This is a beautiful Chelsea-Derby figure of a lady with a lute made in circa 1770. This figure had been issued previously by Derby (in the early 1760s) and this is a re-issue from the early period when Derby had bought the Chelsea factory. The figure was made in Derby but then decorated in Chelsea, which is visible from the delicate yet fresh colors and the quality of the porcelain, enhanced by the recent incorporation of the previously secret Chelsea porcelain recipe. The lady is one half of a set; originally she had a male companion playing the bag pipes.
The Crown Derby Porcelain factory has its roots in the late 1740s, when André Planché, a Walloon Huguenot refugee, started making simple porcelain toys shaped like animals. Local entrepreneur William Duysbury took an interest in his skills and worked with him to improve the quality of his wonderfully shaped items. Together they laid the foundations of what would become a very refined tradition of figure making at Derby. In 1769 Duysbury bought up the bankrupted Chelsea factory, incorporating their reputation for high quality figures and tableware; this combination of traditions, porcelain making skills, sophisticated clients and available work people created one of the best porcelain factories of the 18th and 19th centuries, which after many ups and downs is still operative today.
This figure is beautifully shaped with fine detail in the way the clothes fall, the hands play the lute, and the expression on the faces of both the lady and the lamb; the lady looking quite serious, the lamb thoughtful and slightly melancholic. The lady is seated against a simple bocage that is just there to give the figure support and prevent it from collapsing in the kiln; the previous versions of this figure had a large overhead bocage.
These figures were used to adorn the dinner table when dessert was served; groups of figures served to express something about the host, the guests, or to direct the conversation. One popular topic was an array of romantic rural characters, and this shepherdess is from one such series. A beautiful young shepherdess stands on a Rococo scroll, slightly stooping down to a lamb that is stood up to her in loving embrace, a flower garland around its neck. The figure looks like it previously had a shield of bocage behind its back, but this has either never been attached or it disappeared with the breaking point neatly painted and glazed over.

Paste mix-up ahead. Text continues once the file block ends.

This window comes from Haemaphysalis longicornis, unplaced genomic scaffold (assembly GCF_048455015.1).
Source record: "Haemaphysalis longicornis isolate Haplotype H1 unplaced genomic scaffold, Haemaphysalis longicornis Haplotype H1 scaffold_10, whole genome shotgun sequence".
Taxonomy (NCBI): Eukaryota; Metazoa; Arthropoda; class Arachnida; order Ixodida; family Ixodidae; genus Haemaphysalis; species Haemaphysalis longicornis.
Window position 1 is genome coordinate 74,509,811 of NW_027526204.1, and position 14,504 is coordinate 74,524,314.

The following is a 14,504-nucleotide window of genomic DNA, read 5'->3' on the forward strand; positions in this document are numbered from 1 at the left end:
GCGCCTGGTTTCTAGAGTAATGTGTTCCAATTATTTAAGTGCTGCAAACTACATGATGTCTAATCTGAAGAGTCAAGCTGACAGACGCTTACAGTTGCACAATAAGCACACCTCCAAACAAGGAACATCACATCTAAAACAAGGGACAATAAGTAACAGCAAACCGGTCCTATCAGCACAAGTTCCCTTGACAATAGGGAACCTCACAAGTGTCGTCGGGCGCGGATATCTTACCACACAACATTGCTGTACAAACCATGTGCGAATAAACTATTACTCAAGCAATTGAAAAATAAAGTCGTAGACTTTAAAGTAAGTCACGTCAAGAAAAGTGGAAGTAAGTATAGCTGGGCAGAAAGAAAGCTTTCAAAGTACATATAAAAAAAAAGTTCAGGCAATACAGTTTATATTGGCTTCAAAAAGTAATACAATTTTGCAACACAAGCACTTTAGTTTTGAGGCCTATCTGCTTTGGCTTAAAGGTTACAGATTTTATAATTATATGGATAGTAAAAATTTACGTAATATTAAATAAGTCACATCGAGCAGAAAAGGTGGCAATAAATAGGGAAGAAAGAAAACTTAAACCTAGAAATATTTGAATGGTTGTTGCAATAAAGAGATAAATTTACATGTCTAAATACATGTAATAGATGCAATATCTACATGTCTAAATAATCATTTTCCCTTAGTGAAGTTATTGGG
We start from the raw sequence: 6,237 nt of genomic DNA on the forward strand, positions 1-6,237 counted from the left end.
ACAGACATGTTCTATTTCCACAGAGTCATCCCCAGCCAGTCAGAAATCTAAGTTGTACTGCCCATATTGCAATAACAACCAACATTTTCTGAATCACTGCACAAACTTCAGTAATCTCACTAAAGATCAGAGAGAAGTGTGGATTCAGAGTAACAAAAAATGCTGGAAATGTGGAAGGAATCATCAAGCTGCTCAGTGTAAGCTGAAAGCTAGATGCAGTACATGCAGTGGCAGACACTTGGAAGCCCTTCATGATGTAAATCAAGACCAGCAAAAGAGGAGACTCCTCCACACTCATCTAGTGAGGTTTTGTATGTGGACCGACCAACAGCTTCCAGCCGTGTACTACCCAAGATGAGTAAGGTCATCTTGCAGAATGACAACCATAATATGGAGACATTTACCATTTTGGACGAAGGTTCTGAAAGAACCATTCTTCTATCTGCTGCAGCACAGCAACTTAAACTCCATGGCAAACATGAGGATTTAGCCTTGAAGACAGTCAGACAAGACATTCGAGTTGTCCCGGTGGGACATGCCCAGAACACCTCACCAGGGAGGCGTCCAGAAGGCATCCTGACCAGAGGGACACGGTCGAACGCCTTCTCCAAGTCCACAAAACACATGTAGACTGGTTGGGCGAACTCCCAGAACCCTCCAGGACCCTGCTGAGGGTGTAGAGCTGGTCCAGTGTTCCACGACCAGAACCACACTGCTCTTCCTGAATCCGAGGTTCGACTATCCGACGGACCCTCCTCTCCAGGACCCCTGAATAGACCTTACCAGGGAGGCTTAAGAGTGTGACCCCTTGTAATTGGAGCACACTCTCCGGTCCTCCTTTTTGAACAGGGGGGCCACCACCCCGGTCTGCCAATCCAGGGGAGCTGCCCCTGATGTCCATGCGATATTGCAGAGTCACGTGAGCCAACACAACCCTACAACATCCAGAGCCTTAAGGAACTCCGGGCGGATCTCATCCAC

The figure has an incised "N" at the bottom, as well as three stilt marks from firing. There also is an incised "2".
An example of this figure can be seen in plate 292, page 352 of Peter Bradshaw's "Derby Porcelain Figures 1750-1848". It is Derby figure no. 307.
Condition report: The figure is in beautiful condition with no visible damage or wear. The plume on the head and the head of the lute have been replaced and the veil has been repaired, but this has been done to a very high standard and is not visible without UV light. The colors are fresh and natural and the gilding is all intact.
Antique British porcelain is never perfect. Kilns were fired on coal in the 1800s, and this meant that china from that period can have some firing specks from flying particles. British makers were also known for their experimentation, and sometimes this resulted in technically imperfect results. Due to the shrinkage in the kiln, items can have small firing lines or develop crazing over time, which should not be seen as damage but as an imperfection of the maker's recipes, probably unknown at the time of making. Items have often been used for many years and can have normal signs of wear, and gilt can have signs of slight disintegration even if never handled. I will reflect any damage, repairs, obvious stress marks, crazing or heavy wear in the item description but some minor scratches, nicks, stains and gilt disintegration can be normal for vintage items and need to be taken into account.
There is widespread confusion on the internet about the difference between chips and nicks, or hairlines and cracks. I will reflect any damage as truthfully as I can, i.e. a nick is a tiny bit of damage smaller than 1mm and a chip is something you can easily see with the eye; a glazing line is a break in the glazing only; hairline is extremely tight and/or superficial and not picked up by the finger; and a crack is obvious both to the eye and the finger.
Dimensions: Height 17cm (6.75").